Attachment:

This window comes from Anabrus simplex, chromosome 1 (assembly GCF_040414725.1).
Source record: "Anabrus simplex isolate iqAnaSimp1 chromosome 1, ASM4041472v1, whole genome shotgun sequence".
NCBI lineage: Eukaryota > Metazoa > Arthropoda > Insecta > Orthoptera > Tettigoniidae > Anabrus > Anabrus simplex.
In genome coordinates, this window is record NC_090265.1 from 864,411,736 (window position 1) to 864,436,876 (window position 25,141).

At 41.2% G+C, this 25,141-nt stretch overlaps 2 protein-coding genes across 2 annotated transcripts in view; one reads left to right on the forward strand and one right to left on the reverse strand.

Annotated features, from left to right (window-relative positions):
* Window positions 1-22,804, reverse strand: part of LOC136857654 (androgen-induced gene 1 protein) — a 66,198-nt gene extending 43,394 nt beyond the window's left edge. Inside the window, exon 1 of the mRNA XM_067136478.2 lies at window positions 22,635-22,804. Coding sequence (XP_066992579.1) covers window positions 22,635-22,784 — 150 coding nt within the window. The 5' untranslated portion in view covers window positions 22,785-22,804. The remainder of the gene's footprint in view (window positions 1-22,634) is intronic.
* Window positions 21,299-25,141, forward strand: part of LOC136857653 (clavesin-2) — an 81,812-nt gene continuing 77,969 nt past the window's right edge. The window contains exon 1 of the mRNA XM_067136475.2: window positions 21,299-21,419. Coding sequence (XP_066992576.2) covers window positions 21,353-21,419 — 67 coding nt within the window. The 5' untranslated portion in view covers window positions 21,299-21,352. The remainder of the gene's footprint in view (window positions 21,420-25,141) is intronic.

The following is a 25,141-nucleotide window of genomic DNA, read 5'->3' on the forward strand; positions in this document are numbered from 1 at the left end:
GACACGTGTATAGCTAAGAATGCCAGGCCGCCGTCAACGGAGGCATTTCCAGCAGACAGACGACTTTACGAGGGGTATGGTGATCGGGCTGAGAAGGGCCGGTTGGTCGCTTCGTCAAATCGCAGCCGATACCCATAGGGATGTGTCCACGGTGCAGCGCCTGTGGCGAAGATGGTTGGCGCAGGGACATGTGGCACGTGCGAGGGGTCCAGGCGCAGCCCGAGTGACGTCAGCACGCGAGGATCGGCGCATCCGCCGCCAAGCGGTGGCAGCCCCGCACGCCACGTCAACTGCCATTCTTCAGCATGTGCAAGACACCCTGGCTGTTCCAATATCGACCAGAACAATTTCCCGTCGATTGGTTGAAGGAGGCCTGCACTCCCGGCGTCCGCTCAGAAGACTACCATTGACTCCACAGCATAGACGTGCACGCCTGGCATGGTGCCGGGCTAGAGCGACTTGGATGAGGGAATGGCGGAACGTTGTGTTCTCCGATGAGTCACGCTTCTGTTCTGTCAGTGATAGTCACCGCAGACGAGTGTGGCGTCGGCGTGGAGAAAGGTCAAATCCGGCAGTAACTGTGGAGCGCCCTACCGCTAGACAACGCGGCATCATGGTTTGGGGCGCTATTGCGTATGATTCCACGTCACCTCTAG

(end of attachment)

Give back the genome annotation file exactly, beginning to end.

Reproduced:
This window comes from Anabrus simplex, chromosome 1 (assembly GCF_040414725.1).
Source record: "Anabrus simplex isolate iqAnaSimp1 chromosome 1, ASM4041472v1, whole genome shotgun sequence".
NCBI lineage: Eukaryota > Metazoa > Arthropoda > Insecta > Orthoptera > Tettigoniidae > Anabrus > Anabrus simplex.
In genome coordinates, this window is record NC_090265.1 from 864,411,736 (window position 1) to 864,436,876 (window position 25,141).

At 41.2% G+C, this 25,141-nt stretch overlaps 2 protein-coding genes across 2 annotated transcripts in view; one reads left to right on the forward strand and one right to left on the reverse strand.

Annotated features, from left to right (window-relative positions):
* Window positions 1-22,804, reverse strand: part of LOC136857654 (androgen-induced gene 1 protein) — a 66,198-nt gene extending 43,394 nt beyond the window's left edge. Inside the window, exon 1 of the mRNA XM_067136478.2 lies at window positions 22,635-22,804. Coding sequence (XP_066992579.1) covers window positions 22,635-22,784 — 150 coding nt within the window. The 5' untranslated portion in view covers window positions 22,785-22,804. The remainder of the gene's footprint in view (window positions 1-22,634) is intronic.
* Window positions 21,299-25,141, forward strand: part of LOC136857653 (clavesin-2) — an 81,812-nt gene continuing 77,969 nt past the window's right edge. The window contains exon 1 of the mRNA XM_067136475.2: window positions 21,299-21,419. Coding sequence (XP_066992576.2) covers window positions 21,353-21,419 — 67 coding nt within the window. The 5' untranslated portion in view covers window positions 21,299-21,352. The remainder of the gene's footprint in view (window positions 21,420-25,141) is intronic.

The following is a 25,141-nucleotide window of genomic DNA, read 5'->3' on the forward strand; positions in this document are numbered from 1 at the left end:
GACACGTGTATAGCTAAGAATGCCAGGCCGCCGTCAACGGAGGCATTTCCAGCAGACAGACGACTTTACGAGGGGTATGGTGATCGGGCTGAGAAGGGCCGGTTGGTCGCTTCGTCAAATCGCAGCCGATACCCATAGGGATGTGTCCACGGTGCAGCGCCTGTGGCGAAGATGGTTGGCGCAGGGACATGTGGCACGTGCGAGGGGTCCAGGCGCAGCCCGAGTGACGTCAGCACGCGAGGATCGGCGCATCCGCCGCCAAGCGGTGGCAGCCCCGCACGCCACGTCAACTGCCATTCTTCAGCATGTGCAAGACACCCTGGCTGTTCCAATATCGACCAGAACAATTTCCCGTCGATTGGTTGAAGGAGGCCTGCACTCCCGGCGTCCGCTCAGAAGACTACCATTGACTCCACAGCATAGACGTGCACGCCTGGCATGGTGCCGGGCTAGAGCGACTTGGATGAGGGAATGGCGGAACGTTGTGTTCTCCGATGAGTCACGCTTCTGTTCTGTCAGTGATAGTCACCGCAGACGAGTGTGGCGTCGGCGTGGAGAAAGGTCAAATCCGGCAGTAACTGTGGAGCGCCCTACCGCTAGACAACGCGGCATCATGGTTTGGGGCGCTATTGCGTATGATTCCACGTCACCTCTAG